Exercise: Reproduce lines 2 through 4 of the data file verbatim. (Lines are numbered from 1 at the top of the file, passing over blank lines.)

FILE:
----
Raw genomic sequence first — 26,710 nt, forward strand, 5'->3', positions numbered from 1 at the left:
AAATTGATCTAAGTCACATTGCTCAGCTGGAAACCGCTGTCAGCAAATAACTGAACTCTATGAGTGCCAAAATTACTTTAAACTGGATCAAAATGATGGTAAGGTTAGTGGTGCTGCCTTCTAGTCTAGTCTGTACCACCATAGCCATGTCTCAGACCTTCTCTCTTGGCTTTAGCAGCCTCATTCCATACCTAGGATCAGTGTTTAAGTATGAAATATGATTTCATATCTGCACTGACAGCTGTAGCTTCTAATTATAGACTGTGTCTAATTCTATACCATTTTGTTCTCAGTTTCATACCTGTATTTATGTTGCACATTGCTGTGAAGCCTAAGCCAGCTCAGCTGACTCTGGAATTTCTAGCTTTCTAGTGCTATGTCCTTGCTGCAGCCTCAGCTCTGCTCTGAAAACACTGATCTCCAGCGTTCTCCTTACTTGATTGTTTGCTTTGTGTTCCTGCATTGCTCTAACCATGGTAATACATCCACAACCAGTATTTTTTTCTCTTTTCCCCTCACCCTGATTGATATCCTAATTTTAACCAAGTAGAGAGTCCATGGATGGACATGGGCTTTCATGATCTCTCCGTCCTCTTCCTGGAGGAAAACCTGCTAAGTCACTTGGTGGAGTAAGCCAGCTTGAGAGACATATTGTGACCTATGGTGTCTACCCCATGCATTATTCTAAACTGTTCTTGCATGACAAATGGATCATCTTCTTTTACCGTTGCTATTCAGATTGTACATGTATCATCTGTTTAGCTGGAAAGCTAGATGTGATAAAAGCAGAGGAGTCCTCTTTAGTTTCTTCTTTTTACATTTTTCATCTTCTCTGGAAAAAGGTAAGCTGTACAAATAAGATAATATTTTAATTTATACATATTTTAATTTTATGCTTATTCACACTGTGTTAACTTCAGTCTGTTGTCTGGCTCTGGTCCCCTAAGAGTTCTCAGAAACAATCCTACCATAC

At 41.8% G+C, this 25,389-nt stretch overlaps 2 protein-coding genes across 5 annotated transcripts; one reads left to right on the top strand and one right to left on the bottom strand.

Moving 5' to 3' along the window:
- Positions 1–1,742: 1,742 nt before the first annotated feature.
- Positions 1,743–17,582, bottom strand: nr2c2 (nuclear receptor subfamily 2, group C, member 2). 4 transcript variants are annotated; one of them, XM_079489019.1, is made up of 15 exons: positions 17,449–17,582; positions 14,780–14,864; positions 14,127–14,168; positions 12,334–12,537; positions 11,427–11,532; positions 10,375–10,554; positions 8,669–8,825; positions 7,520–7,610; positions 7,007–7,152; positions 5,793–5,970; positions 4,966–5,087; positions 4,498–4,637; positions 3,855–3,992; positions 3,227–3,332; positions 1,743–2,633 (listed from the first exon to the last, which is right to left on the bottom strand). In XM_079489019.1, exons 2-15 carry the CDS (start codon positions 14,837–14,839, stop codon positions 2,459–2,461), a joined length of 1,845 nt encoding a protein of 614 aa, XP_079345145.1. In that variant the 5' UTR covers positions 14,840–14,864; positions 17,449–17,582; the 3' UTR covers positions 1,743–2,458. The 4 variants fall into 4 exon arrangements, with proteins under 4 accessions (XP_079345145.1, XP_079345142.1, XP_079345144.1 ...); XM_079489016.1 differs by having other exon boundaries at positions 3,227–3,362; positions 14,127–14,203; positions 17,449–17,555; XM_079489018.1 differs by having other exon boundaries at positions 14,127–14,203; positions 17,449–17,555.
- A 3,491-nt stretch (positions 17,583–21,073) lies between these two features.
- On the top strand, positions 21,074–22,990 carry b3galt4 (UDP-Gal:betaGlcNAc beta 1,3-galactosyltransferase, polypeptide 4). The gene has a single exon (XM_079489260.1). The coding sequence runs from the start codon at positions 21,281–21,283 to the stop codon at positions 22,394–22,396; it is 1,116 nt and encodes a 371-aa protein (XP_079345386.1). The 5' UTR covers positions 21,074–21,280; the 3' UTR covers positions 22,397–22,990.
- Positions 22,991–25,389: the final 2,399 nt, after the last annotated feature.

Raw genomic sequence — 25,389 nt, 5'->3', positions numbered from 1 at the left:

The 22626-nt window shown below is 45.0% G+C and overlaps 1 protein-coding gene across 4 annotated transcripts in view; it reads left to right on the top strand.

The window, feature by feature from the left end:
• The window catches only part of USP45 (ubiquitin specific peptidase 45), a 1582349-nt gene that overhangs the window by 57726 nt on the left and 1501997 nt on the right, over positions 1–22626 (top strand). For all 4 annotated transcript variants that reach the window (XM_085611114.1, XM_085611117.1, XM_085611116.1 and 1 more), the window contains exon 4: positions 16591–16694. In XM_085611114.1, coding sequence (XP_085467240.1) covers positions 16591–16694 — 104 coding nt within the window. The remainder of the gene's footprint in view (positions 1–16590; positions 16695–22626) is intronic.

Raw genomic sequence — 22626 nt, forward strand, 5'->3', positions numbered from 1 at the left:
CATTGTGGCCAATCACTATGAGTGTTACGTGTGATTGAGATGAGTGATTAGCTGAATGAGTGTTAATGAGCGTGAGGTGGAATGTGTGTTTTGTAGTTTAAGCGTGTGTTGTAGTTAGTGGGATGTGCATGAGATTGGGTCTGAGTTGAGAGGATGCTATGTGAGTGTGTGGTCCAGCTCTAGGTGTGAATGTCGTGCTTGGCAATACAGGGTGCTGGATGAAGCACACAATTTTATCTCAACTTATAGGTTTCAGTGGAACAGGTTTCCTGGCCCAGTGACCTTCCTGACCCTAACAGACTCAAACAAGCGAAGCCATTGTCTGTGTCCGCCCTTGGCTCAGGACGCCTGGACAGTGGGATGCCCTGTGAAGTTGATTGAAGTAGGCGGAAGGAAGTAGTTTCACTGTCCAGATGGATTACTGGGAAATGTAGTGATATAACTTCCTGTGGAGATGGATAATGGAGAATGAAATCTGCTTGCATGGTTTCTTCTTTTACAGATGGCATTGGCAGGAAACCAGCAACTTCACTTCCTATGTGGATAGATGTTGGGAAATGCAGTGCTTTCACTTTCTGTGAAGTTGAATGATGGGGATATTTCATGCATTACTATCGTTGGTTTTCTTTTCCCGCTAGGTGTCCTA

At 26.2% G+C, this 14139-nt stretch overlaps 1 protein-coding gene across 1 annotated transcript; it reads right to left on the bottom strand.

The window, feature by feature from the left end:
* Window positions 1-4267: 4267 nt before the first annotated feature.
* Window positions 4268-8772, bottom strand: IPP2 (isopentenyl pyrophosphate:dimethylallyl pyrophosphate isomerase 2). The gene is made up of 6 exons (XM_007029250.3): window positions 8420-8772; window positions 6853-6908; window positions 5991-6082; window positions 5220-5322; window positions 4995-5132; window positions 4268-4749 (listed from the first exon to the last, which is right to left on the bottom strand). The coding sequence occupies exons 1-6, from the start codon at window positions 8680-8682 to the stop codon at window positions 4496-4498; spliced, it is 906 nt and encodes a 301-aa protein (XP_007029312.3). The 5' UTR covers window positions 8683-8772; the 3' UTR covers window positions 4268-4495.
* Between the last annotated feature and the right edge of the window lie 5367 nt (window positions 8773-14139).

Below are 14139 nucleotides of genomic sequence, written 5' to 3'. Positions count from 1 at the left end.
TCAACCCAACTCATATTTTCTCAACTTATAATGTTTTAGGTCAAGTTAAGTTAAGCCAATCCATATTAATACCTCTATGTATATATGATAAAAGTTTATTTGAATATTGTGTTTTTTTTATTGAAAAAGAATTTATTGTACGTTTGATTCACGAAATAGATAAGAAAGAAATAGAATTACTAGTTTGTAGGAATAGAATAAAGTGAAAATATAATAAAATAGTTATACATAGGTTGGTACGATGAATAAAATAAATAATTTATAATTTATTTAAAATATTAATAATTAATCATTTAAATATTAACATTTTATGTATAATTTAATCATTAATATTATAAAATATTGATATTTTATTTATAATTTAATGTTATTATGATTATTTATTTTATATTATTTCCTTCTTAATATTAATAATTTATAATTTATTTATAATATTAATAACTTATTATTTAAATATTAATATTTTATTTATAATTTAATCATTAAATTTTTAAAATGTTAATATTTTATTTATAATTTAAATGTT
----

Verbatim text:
AAATTGATCTAAGTCACATTGCTCAGCTGGAAACCGCTGTCAGCAAATAACTGAACTCTATGAGTGCCAAAATTACTTTAAACTGGATCAAAATGATGGTAAGGTTAGTGGTGCTGCCTTCTAGTCTAGTCTGTACCACCATAGCCATGTCTCAGACCTTCTCTCTTGGCTTTAGCAGCCTCATTCCATACCTAGGATCAGTGTTTAAGTATGAAATATGATTTCATATCTGCACTGACAGCTGTAGCTTCTAATTATAGACTGTGTCTAATTCTATACCATTTTGTTCTCAGTTTCATACCTGTATTTATGTTGCACATTGCTGTGAAGCCTAAGCCAGCTCAGCTGACTCTGGAATTTCTAGCTTTCTAGTGCTATGTCCTTGCTGCAGCCTCAGCTCTGCTCTGAAAACACTGATCTCCAGCGTTCTCCTTACTTGATTGTTTGCTTTGTGTTCCTGCATTGCTCTAACCATGGTAATACATCCACAACCAGTATTTTTTTCTCTTTTCCCCTCACCCTGATTGATATCCTAATTTTAACCAAGTAGAGAGTCCATGGATGGACATGGGCTTTCATGATCTCTCCGTCCTCTTCCTGGAGGAAAACCTGCTAAGTCACTTGGTGGAGTAAGCCAGCTTGAGAGACATATTGTGACCTATGGTGTCTACCCCATGCATTATTCTAAACTGTTCTTGCATGACAAATGGATCATCTTCTTTTACCGTTGCTATTCAGATTGTACATGTATCATCTGTTTAGCTGGAAAGCTAGATGTGATAAAAGCAGAGGAGTCCTCTTTAGTTTCTTCTTTTTACATTTTTCATCTTCTCTGGAAAAAGGTAAGCTGTACAAATAAGATAATATTTTAATTTATACATATTTTAATTTTATGCTTATTCACACTGTGTTAACTTCAGTCTGTTGTCTGGCTCTGGTCCCCTAAGAGTTCTCAGAAACAATCCTACCATAC

At 41.8% G+C, this 25,389-nt stretch overlaps 2 protein-coding genes across 5 annotated transcripts; one reads left to right on the top strand and one right to left on the bottom strand.

Moving 5' to 3' along the window: